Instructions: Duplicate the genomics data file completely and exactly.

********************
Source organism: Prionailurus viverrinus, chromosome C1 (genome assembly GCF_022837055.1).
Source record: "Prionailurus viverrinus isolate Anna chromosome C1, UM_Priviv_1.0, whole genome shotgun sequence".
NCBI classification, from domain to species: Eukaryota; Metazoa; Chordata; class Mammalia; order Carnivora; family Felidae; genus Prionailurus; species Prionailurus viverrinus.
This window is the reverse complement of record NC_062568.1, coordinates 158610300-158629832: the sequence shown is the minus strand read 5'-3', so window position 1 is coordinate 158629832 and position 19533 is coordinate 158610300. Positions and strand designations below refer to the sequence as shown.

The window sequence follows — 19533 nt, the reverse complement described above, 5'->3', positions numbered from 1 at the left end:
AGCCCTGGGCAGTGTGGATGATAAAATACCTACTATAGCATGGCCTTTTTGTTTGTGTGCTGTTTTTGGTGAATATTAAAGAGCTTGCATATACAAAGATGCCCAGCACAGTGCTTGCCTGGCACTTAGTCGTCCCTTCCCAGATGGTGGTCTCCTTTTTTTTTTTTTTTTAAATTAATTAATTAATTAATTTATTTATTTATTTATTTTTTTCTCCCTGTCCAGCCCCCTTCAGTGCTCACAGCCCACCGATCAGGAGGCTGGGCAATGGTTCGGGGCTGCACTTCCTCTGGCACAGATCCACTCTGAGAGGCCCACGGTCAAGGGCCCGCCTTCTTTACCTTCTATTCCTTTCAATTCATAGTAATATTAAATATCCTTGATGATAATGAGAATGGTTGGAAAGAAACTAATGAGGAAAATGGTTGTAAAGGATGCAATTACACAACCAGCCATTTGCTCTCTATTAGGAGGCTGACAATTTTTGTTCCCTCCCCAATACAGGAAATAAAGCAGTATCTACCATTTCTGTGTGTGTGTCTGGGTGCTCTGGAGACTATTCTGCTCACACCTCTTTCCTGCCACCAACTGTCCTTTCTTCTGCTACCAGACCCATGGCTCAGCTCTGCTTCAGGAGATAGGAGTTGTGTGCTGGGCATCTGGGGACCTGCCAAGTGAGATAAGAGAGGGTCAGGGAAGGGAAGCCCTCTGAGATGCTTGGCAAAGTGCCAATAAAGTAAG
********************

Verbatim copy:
Source organism: Prionailurus viverrinus, chromosome C1 (genome assembly GCF_022837055.1).
Source record: "Prionailurus viverrinus isolate Anna chromosome C1, UM_Priviv_1.0, whole genome shotgun sequence".
NCBI classification, from domain to species: Eukaryota; Metazoa; Chordata; class Mammalia; order Carnivora; family Felidae; genus Prionailurus; species Prionailurus viverrinus.
This window is the reverse complement of record NC_062568.1, coordinates 158610300-158629832: the sequence shown is the minus strand read 5'-3', so window position 1 is coordinate 158629832 and position 19533 is coordinate 158610300. Positions and strand designations below refer to the sequence as shown.

The window sequence follows — 19533 nt, the reverse complement described above, 5'->3', positions numbered from 1 at the left end:
AGCCCTGGGCAGTGTGGATGATAAAATACCTACTATAGCATGGCCTTTTTGTTTGTGTGCTGTTTTTGGTGAATATTAAAGAGCTTGCATATACAAAGATGCCCAGCACAGTGCTTGCCTGGCACTTAGTCGTCCCTTCCCAGATGGTGGTCTCCTTTTTTTTTTTTTTTTAAATTAATTAATTAATTAATTTATTTATTTATTTATTTTTTTCTCCCTGTCCAGCCCCCTTCAGTGCTCACAGCCCACCGATCAGGAGGCTGGGCAATGGTTCGGGGCTGCACTTCCTCTGGCACAGATCCACTCTGAGAGGCCCACGGTCAAGGGCCCGCCTTCTTTACCTTCTATTCCTTTCAATTCATAGTAATATTAAATATCCTTGATGATAATGAGAATGGTTGGAAAGAAACTAATGAGGAAAATGGTTGTAAAGGATGCAATTACACAACCAGCCATTTGCTCTCTATTAGGAGGCTGACAATTTTTGTTCCCTCCCCAATACAGGAAATAAAGCAGTATCTACCATTTCTGTGTGTGTGTCTGGGTGCTCTGGAGACTATTCTGCTCACACCTCTTTCCTGCCACCAACTGTCCTTTCTTCTGCTACCAGACCCATGGCTCAGCTCTGCTTCAGGAGATAGGAGTTGTGTGCTGGGCATCTGGGGACCTGCCAAGTGAGATAAGAGAGGGTCAGGGAAGGGAAGCCCTCTGAGATGCTTGGCAAAGTGCCAATAAAGTAAG